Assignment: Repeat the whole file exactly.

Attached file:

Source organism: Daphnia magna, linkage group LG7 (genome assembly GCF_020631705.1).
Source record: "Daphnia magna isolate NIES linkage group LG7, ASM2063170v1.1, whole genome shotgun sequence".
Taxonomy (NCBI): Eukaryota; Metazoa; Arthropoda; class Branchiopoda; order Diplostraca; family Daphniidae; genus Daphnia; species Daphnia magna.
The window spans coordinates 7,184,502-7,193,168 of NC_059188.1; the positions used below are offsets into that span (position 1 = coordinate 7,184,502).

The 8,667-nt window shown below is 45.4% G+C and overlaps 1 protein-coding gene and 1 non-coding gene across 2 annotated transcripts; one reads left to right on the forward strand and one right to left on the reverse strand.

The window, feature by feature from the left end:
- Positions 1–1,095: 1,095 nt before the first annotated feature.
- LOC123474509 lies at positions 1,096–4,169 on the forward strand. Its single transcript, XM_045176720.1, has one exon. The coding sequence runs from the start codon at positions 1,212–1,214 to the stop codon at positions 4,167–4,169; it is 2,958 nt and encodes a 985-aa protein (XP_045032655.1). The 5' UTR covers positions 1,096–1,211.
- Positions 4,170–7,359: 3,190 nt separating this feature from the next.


Source organism: Daphnia magna, linkage group LG7 (genome assembly GCF_020631705.1).
Source record: "Daphnia magna isolate NIES linkage group LG7, ASM2063170v1.1, whole genome shotgun sequence".
Taxonomy (NCBI): Eukaryota; Metazoa; Arthropoda; class Branchiopoda; order Diplostraca; family Daphniidae; genus Daphnia; species Daphnia magna.
The window spans coordinates 7,184,502-7,193,168 of NC_059188.1; the positions used below are offsets into that span (position 1 = coordinate 7,184,502).

The 8,667-nt window shown below is 45.4% G+C and overlaps 1 protein-coding gene and 1 non-coding gene across 2 annotated transcripts; one reads left to right on the forward strand and one right to left on the reverse strand.

The window, feature by feature from the left end:
- Positions 1–1,095: 1,095 nt before the first annotated feature.
- LOC123474509 lies at positions 1,096–4,169 on the forward strand. Its single transcript, XM_045176720.1, has one exon. The coding sequence runs from the start codon at positions 1,212–1,214 to the stop codon at positions 4,167–4,169; it is 2,958 nt and encodes a 985-aa protein (XP_045032655.1). The 5' UTR covers positions 1,096–1,211.
- Positions 4,170–7,359: 3,190 nt separating this feature from the next.